Tuesday, May 27, 2014

The Art of the Rijksmuseum:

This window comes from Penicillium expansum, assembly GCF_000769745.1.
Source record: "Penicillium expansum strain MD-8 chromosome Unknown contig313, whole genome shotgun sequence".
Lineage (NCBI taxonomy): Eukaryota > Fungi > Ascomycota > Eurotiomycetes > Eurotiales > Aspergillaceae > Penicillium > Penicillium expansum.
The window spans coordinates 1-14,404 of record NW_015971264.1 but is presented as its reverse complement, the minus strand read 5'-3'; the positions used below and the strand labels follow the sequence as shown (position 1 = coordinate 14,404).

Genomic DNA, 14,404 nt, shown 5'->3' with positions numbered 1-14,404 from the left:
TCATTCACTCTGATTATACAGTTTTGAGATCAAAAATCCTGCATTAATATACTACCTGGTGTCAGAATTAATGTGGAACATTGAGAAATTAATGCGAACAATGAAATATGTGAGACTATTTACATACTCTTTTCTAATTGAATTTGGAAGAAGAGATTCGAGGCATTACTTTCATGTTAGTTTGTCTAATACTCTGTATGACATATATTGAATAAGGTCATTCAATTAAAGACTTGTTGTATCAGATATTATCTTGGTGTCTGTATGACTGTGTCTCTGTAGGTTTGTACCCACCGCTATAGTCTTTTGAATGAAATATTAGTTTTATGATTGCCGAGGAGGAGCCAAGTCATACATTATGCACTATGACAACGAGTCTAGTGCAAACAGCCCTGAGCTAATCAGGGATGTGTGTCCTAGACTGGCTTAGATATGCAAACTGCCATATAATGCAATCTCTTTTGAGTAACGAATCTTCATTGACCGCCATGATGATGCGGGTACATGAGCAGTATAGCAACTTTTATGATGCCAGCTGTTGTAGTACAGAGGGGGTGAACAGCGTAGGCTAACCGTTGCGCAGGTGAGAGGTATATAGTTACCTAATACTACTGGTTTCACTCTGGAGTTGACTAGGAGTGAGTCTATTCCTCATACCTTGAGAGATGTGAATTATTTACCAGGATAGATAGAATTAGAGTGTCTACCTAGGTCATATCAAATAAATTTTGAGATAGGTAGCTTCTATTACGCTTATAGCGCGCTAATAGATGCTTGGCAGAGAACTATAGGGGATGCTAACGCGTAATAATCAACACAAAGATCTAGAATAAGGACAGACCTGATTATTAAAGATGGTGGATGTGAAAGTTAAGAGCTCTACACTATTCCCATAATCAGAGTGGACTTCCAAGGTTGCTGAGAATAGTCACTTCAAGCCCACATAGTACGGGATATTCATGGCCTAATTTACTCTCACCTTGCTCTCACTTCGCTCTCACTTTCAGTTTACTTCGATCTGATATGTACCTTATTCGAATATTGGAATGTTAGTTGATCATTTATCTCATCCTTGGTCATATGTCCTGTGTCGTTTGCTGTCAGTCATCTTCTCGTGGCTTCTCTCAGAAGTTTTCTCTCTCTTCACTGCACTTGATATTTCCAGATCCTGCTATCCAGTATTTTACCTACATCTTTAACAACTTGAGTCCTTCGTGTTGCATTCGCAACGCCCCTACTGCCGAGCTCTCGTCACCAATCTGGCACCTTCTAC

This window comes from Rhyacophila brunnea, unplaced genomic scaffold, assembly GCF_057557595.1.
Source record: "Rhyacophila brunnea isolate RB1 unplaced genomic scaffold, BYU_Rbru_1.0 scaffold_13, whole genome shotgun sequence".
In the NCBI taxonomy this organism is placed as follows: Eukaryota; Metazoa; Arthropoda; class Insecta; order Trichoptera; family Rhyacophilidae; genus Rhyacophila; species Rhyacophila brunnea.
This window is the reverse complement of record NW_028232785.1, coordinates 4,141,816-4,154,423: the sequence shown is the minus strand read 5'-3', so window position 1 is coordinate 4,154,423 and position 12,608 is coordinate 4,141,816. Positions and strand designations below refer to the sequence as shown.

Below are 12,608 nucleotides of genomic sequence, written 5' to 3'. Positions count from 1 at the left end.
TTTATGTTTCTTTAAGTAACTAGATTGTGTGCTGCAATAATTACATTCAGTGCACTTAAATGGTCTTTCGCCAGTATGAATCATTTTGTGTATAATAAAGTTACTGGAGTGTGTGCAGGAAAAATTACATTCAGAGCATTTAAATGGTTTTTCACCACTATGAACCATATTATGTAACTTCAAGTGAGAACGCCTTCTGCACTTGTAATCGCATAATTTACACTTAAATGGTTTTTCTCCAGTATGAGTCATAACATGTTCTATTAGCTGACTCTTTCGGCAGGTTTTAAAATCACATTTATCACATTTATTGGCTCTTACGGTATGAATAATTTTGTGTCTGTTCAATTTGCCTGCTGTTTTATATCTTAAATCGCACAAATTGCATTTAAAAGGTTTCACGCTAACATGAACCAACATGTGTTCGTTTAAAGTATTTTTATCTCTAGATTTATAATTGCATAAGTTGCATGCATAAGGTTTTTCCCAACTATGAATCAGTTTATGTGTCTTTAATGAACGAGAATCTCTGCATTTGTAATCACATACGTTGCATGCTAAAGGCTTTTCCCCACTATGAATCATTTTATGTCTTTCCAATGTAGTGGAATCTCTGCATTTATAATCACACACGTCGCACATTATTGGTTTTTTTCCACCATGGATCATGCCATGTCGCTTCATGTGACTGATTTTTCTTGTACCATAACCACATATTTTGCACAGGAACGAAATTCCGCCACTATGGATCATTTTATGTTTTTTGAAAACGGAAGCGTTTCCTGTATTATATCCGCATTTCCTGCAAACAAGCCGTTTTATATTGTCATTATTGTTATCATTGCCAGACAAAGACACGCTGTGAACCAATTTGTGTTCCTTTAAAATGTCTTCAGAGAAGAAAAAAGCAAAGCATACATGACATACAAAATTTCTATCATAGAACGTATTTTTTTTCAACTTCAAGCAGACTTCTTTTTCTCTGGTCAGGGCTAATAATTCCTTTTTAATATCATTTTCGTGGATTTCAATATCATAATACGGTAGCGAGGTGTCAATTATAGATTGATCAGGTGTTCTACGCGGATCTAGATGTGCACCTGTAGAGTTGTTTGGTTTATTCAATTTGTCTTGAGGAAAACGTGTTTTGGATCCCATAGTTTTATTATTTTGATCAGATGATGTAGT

On countless occasions over the past few weeks, I've made it a point to stop by the Rijksmusuem in order to increase my familiarity with its collection–but also to learn the names of those who created all of those wonderful works. I'm educating my eyes and my mind. Knowing the image of Mona Lisa is one thing; knowing who actually painted it is quite another. And so my lunches and mid-days have been spent trekking across the expansive Museumplein, toward the Rijksmuseum. I find that the approach from the southern-sited Concertgebouw is more conducive to the invoking of wonder, as opposed to approaching the museum from its opposite edge, which faces the the center of Amsterdam. What the museum does very well, after entry, is ushering its users up and into its 'Gallery of Honour', as it's called; more or less where Rembrandt's 'The Night Watch' is displayed, alongside the other most treasured gems from the collection. Most–if not all–of the paintings within this particular gallery emanate from the Dutch Golden Age. Yet it's the museum's other spaces, its less visited galleries, which I'm now taking the time to explore. After spending countless hours within this so named 'Gallery of Honour'–absorbing its genre, portrait, and architectural paintings–its the many other facets of the Netherlands' art that now captures my attention; the artists and the output of the Amsterdam Impressionists, and the schools of Utrecht and The Hague, for instance. So much exalted is the Netherlands' glorious past (which spans, roughly, 1615 to 1702) that that which comes after or before it, is more often communicated as an afterthought as opposed to integral to the whole. Though this is not quite the case. What happened within the world of Dutch art before and after its own Golden Age?; don't worry about it, is what at first seems to be the general attitude of the Rijksmuseum. But what I'm learning about the museum is that such an attitude is anything but propagated–and it's only after strolling past Vermeer's 'The Milkmaid' about 30 times that I'm finally able to realize that. Due to the museum's paths of circulation, it's all too easy to enter, and skip over the art of the eighteenth, nineteenth, and twentieth centuries, as well as that of the years before 1615 (and there are many). But, going back that far, before the Netherlands declared its independence from Spain in 1581, would guide museum visitors to Netherlandish art, rather than Dutch art. And that's because Netherlandish art is the art of the Low Countries when they still were the Low Countries; that is, when the Netherlands and Belgium and Luxembourg were all still one big happy family, first as the Burgundian Netherlands, and then as the Hapsburg Netherlands, before the Dutch Republic was finally born, in 1581. With all of its twists and turns, Dutch history and its timeline can indeed be very confusing. One line of thought that makes it much easier to master, is remembering that Netherlandish art is where the output of Jan van Eyck is situated. He's the guy, it's said, who ushered in the era of oil as opposed to tempera–paints, that is. But for now, my focus is still Dutch art, and not Netherlandish, just yet…